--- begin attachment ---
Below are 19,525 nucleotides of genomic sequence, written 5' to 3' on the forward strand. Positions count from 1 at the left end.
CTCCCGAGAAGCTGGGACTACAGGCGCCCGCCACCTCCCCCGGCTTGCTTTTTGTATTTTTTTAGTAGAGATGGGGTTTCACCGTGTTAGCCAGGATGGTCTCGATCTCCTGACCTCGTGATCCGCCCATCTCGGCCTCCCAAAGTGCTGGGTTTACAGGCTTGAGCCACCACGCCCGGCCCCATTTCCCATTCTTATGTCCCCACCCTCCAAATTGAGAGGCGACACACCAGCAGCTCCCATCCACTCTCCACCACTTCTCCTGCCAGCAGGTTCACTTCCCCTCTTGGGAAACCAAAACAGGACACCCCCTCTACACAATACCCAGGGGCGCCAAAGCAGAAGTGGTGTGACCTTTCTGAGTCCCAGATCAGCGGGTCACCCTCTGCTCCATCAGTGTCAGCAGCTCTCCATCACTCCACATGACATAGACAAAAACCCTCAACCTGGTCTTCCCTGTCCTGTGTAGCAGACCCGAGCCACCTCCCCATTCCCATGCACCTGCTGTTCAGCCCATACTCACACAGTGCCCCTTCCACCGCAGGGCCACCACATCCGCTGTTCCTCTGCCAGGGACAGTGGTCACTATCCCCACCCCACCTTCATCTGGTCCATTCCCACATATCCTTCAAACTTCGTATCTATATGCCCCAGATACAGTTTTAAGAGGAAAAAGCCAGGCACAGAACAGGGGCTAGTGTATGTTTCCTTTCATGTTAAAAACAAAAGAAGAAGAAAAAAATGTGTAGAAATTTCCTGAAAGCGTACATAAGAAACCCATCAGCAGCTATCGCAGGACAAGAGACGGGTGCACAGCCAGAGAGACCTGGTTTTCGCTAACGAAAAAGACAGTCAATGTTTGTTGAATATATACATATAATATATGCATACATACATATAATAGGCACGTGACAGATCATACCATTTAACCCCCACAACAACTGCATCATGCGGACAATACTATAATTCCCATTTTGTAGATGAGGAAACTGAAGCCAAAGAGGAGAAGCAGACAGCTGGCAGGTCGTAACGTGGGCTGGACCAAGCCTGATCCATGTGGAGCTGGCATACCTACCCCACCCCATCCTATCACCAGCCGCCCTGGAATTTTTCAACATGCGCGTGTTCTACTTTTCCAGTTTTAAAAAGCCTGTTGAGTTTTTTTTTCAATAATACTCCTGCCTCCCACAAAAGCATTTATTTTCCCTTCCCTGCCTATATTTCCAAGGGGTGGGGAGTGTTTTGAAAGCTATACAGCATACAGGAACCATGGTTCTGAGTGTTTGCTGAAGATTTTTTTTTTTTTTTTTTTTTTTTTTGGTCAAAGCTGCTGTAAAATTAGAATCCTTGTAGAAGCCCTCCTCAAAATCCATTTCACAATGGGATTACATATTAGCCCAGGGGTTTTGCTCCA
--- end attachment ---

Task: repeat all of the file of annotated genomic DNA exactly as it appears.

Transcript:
Below are 19,525 nucleotides of genomic sequence, written 5' to 3' on the forward strand. Positions count from 1 at the left end.
CTCCCGAGAAGCTGGGACTACAGGCGCCCGCCACCTCCCCCGGCTTGCTTTTTGTATTTTTTTAGTAGAGATGGGGTTTCACCGTGTTAGCCAGGATGGTCTCGATCTCCTGACCTCGTGATCCGCCCATCTCGGCCTCCCAAAGTGCTGGGTTTACAGGCTTGAGCCACCACGCCCGGCCCCATTTCCCATTCTTATGTCCCCACCCTCCAAATTGAGAGGCGACACACCAGCAGCTCCCATCCACTCTCCACCACTTCTCCTGCCAGCAGGTTCACTTCCCCTCTTGGGAAACCAAAACAGGACACCCCCTCTACACAATACCCAGGGGCGCCAAAGCAGAAGTGGTGTGACCTTTCTGAGTCCCAGATCAGCGGGTCACCCTCTGCTCCATCAGTGTCAGCAGCTCTCCATCACTCCACATGACATAGACAAAAACCCTCAACCTGGTCTTCCCTGTCCTGTGTAGCAGACCCGAGCCACCTCCCCATTCCCATGCACCTGCTGTTCAGCCCATACTCACACAGTGCCCCTTCCACCGCAGGGCCACCACATCCGCTGTTCCTCTGCCAGGGACAGTGGTCACTATCCCCACCCCACCTTCATCTGGTCCATTCCCACATATCCTTCAAACTTCGTATCTATATGCCCCAGATACAGTTTTAAGAGGAAAAAGCCAGGCACAGAACAGGGGCTAGTGTATGTTTCCTTTCATGTTAAAAACAAAAGAAGAAGAAAAAAATGTGTAGAAATTTCCTGAAAGCGTACATAAGAAACCCATCAGCAGCTATCGCAGGACAAGAGACGGGTGCACAGCCAGAGAGACCTGGTTTTCGCTAACGAAAAAGACAGTCAATGTTTGTTGAATATATACATATAATATATGCATACATACATATAATAGGCACGTGACAGATCATACCATTTAACCCCCACAACAACTGCATCATGCGGACAATACTATAATTCCCATTTTGTAGATGAGGAAACTGAAGCCAAAGAGGAGAAGCAGACAGCTGGCAGGTCGTAACGTGGGCTGGACCAAGCCTGATCCATGTGGAGCTGGCATACCTACCCCACCCCATCCTATCACCAGCCGCCCTGGAATTTTTCAACATGCGCGTGTTCTACTTTTCCAGTTTTAAAAAGCCTGTTGAGTTTTTTTTTCAATAATACTCCTGCCTCCCACAAAAGCATTTATTTTCCCTTCCCTGCCTATATTTCCAAGGGGTGGGGAGTGTTTTGAAAGCTATACAGCATACAGGAACCATGGTTCTGAGTGTTTGCTGAAGATTTTTTTTTTTTTTTTTTTTTTTTTTGGTCAAAGCTGCTGTAAAATTAGAATCCTTGTAGAAGCCCTCCTCAAAATCCATTTCACAATGGGATTACATATTAGCCCAGGGGTTTTGCTCCA